“Сейчас всё брошу и побегу!” is literally translated as "I will throw everything and run!" but I suppose that really it means something else

Translation (as usual) heavily depends on the context and translator's goals. As a translator you have to prioritize multiple things like

  • making sure your audience understands the meaning to a good extent
  • preserving original phrasing, idioms, and cultural references
  • preserving multiple meanings when relevant
  • matching the level of sarcasm and irony
  • matching the register
  • matching usage frequency of words and expressions
  • matching the use of jargon words
  • etc etc

The choice would be influenced by the expected reader audience familiarity with expressions, understanding the original culture and cross-cultural differences. E.g. if you need to simplify to the maximum, a translation can indeed be

You're kidding, right?

Though this is a bit too far from the original: the reverse translation will turn «Сейчас всё брошу и побегу!» into «Ты, конечно же, шутишь?».

One can try to preserve the original wording and pick closer idioms. However и побегу part implies too much and has a slim chance to survive the translation undamaged without becoming too vague and/or clumsy. I'd probably go with something along these options

Right, like I gonna drop everything and get your coffee!
Oi! As if I gonna drop everything and fetch that!
Oh, should I just drop everything and do as you say?!

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  • Listen, bun, would you fetch us some coffee?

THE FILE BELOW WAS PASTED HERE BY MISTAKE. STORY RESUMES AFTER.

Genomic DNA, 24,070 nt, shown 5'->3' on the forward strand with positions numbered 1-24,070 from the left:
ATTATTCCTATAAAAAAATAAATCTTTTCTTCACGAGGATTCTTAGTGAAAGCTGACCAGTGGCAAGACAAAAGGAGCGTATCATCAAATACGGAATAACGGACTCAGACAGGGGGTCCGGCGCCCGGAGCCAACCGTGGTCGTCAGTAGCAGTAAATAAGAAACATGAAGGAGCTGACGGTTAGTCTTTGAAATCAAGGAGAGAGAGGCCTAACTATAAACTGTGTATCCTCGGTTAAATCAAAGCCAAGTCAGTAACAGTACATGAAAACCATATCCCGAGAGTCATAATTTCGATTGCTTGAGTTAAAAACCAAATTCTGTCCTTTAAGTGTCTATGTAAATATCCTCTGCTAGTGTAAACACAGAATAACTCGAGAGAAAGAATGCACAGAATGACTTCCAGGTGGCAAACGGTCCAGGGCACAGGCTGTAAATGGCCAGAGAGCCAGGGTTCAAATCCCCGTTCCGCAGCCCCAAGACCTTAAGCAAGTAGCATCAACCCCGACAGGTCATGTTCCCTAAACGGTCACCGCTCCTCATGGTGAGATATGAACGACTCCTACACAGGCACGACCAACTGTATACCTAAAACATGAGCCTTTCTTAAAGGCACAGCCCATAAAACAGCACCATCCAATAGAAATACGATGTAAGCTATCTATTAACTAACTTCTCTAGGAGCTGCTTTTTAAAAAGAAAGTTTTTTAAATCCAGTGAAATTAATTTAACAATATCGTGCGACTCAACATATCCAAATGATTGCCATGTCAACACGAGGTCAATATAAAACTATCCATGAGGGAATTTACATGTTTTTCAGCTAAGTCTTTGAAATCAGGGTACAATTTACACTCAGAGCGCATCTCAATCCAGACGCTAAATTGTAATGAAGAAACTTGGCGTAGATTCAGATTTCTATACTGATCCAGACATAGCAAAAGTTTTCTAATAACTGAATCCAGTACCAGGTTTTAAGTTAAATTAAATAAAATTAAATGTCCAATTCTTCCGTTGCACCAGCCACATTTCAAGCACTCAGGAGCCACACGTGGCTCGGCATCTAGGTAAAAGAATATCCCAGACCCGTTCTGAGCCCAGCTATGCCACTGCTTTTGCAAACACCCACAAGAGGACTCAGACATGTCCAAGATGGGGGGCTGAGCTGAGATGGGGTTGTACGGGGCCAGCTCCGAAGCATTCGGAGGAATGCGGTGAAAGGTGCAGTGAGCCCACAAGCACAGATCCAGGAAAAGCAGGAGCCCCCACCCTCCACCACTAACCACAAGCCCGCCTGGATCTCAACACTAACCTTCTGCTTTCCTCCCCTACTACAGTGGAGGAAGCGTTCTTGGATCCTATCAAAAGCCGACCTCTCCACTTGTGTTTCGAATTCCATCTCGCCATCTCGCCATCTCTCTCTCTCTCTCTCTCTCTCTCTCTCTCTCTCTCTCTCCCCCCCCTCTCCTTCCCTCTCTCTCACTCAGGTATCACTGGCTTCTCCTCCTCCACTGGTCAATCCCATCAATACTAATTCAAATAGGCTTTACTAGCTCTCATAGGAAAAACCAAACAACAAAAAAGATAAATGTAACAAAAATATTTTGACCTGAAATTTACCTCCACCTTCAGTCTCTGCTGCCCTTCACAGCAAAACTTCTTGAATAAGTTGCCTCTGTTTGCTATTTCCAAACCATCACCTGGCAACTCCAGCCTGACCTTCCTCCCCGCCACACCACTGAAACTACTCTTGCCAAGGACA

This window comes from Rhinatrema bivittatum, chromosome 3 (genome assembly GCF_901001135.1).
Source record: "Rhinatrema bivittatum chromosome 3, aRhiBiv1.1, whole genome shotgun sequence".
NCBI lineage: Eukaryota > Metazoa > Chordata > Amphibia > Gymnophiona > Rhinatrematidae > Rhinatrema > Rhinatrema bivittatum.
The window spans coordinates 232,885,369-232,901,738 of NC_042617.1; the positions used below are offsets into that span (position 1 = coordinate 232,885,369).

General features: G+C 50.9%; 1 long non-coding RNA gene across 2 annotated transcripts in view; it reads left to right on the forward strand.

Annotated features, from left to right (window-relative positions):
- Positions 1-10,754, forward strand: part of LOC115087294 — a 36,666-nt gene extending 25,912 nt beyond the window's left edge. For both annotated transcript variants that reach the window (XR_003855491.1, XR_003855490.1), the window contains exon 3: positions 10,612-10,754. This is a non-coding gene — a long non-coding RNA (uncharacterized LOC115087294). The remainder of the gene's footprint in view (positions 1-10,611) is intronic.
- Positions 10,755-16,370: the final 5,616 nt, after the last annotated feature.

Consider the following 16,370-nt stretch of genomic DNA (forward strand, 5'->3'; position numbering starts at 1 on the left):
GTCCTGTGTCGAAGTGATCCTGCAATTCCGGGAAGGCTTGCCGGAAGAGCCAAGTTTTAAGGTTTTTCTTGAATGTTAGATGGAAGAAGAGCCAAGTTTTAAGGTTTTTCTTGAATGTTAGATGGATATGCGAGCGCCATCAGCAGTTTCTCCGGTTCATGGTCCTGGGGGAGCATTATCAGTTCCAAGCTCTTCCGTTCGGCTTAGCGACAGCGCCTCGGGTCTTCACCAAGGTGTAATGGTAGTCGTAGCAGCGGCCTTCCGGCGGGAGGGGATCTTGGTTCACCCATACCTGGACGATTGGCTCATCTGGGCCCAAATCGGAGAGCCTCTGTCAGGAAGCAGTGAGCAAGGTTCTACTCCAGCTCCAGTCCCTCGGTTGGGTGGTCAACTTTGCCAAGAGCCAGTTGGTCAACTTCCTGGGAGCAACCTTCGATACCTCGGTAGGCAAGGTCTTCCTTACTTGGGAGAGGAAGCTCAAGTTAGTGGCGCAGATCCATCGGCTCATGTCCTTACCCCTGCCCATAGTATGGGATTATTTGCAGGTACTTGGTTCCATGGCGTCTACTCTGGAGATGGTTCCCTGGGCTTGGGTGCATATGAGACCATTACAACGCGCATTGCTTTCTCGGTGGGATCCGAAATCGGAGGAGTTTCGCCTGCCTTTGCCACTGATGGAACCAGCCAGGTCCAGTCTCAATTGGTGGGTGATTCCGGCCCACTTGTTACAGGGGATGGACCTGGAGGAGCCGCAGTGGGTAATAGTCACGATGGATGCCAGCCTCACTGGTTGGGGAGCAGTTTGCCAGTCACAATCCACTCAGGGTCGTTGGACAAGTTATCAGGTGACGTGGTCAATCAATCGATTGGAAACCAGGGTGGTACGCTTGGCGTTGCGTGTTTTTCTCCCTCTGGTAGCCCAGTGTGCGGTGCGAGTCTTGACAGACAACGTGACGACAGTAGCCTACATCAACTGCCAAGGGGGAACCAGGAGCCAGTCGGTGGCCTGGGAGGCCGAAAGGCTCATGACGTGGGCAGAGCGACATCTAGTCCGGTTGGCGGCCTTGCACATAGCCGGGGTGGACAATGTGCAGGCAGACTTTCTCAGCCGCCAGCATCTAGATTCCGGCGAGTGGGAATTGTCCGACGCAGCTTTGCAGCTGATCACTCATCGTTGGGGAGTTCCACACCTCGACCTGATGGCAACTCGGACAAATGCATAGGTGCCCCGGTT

1. That isn't even up for discussion!
    2. Not if you paid me!
    3. Like the hell I will!
    4. Fat chance!
    5. Nuts to you!
    6. Not on your life!
    7. Don't hold your breath!
    8. A fat lot will I do it!

Don't you see my film starting?!

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  • Yeah, right. Like I'm gonna accept this answer. – mustaccio Mar 26 at 0:38
  • You don't have to. – Eugene Mar 26 at 6:58
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Literal translation would be completely meaningless here. A better somewhat direct translation would be something like "I will stop whatever I am doing now and get going for it". But this is a sarcasm of course and it should not be translated directly. You should try to create a new sentence with as much close of a meaning as possible in your language. What is best to choose heavily depends on the context and on the translator itself and his awareness of traditions of the speakers.

And always remember that languages are not precise science. You can not completely depend on rules and dictionaries. They are just rough guidelines created to make it easier for you to start feeling the vibe of it. For Russian it is especially true.

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  • you can completely rely on rules and dictionaries - and Russian is not exception for this, no language is special and every language is. If particular phrase is missing all that means is that the dictionary is incomplete. The other thing is that literal translation is impossible in many cases - but, again, this holds true about any language. – shabunc Apr 1 at 8:03
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"Сейчас всё брошу и побегу" означает:

  • Мне что, делать нечего?
  • Сам справишься.
  • Я вам не официантка.
  • Вот сам встал и принёс. Мне с сахаром.
  • Ты не охренел, парниша?
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    you make it sound like this phrases are completely interchangeable but actually they are not - there are many cases when one can say "сейчас всё брошу и побегу" but none of the phrases mentioned above would be applicable. – shabunc Mar 22 at 14:11
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Братуха, имеется ввиду что "ага заняться мне больше нечем"when russian say "сейчас всё брошу и побегу" he thinks f#ck you